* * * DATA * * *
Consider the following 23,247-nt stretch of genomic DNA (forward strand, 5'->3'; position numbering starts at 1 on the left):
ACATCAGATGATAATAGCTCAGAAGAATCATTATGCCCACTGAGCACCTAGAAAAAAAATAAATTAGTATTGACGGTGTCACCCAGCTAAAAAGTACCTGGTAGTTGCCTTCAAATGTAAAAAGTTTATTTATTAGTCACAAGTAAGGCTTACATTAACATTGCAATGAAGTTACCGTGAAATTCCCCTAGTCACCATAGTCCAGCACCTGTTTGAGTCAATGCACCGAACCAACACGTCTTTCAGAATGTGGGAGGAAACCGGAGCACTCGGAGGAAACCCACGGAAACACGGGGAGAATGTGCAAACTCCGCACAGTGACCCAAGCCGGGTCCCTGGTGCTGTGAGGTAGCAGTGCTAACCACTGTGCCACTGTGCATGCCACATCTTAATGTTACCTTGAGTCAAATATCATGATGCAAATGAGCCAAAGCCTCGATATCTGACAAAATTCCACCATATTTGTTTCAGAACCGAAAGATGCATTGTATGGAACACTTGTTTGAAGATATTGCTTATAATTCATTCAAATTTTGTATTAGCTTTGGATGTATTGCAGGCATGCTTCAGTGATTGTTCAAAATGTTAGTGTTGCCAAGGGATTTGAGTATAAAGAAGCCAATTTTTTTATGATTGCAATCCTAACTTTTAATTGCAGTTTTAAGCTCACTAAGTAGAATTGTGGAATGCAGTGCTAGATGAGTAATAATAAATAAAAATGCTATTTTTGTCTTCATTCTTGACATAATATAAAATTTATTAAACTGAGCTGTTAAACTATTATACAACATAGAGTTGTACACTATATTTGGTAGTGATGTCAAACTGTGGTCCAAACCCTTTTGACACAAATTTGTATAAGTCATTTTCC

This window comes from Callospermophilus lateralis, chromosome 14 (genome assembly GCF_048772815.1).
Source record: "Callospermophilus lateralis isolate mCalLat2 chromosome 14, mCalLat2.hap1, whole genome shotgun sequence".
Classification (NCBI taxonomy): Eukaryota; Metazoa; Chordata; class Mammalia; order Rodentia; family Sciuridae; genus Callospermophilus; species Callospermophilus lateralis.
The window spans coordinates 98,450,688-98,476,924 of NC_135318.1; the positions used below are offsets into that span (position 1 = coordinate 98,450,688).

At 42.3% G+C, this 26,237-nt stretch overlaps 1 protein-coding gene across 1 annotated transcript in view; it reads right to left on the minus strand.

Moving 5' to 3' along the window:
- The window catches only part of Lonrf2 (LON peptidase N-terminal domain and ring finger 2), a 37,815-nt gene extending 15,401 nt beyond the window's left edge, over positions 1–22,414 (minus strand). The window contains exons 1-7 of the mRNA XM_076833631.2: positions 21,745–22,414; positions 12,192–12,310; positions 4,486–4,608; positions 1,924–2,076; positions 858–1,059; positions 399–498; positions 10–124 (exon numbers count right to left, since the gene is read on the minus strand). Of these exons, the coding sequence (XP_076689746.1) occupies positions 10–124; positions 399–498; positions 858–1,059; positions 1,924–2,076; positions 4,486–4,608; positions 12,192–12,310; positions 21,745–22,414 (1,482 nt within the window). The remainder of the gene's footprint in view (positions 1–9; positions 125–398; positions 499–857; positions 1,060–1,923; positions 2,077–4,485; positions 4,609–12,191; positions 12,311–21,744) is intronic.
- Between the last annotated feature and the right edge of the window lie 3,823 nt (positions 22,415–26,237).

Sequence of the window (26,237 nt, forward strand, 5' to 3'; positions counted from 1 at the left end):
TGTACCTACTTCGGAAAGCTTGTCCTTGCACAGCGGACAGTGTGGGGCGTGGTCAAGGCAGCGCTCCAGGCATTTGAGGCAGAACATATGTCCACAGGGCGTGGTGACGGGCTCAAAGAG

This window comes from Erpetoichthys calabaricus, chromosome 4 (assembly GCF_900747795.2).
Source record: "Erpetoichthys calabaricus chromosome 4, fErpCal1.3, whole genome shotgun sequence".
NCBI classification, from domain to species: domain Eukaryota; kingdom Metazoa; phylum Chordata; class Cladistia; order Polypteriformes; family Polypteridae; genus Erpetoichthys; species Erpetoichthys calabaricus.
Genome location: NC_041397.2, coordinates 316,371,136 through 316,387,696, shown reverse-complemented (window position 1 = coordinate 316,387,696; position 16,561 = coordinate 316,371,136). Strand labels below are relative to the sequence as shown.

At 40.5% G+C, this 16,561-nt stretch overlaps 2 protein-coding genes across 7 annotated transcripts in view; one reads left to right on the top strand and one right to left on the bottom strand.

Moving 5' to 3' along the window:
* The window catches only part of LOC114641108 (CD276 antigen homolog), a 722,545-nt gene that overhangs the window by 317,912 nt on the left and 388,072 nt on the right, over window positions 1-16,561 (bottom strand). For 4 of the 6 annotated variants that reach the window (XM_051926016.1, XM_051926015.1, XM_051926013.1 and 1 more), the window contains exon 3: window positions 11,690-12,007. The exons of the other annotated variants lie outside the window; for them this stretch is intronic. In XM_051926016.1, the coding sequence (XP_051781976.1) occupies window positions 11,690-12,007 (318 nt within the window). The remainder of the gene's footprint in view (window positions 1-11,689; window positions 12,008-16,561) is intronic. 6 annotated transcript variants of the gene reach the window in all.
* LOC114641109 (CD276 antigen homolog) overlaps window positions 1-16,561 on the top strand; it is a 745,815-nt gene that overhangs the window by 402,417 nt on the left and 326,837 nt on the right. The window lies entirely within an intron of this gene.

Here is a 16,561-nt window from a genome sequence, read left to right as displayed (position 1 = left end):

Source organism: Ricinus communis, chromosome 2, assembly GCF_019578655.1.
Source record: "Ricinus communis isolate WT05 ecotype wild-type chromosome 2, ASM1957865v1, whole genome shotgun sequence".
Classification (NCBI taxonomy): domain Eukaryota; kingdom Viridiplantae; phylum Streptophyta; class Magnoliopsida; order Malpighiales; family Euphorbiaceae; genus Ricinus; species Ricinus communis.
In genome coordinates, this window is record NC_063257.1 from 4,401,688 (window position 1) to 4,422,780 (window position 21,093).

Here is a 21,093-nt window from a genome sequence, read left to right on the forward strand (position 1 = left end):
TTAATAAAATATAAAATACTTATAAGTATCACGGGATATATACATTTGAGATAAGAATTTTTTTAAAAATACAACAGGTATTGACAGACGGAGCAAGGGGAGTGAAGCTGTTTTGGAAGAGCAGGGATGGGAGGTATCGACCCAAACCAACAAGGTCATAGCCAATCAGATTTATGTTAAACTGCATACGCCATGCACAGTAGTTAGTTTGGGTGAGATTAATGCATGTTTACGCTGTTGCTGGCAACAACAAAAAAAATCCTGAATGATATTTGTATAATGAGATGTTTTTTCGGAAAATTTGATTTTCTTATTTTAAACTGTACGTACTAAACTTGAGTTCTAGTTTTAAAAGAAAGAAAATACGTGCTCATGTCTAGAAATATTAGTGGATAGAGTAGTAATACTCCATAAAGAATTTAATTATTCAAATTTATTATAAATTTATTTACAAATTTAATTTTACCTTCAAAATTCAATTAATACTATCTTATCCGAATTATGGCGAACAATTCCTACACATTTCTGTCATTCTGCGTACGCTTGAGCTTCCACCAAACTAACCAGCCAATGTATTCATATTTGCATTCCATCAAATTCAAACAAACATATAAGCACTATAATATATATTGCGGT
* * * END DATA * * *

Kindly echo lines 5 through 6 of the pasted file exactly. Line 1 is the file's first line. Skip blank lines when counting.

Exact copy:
Classification (NCBI taxonomy): Eukaryota; Metazoa; Chordata; class Mammalia; order Rodentia; family Sciuridae; genus Callospermophilus; species Callospermophilus lateralis.
The window spans coordinates 98,450,688-98,476,924 of NC_135318.1; the positions used below are offsets into that span (position 1 = coordinate 98,450,688).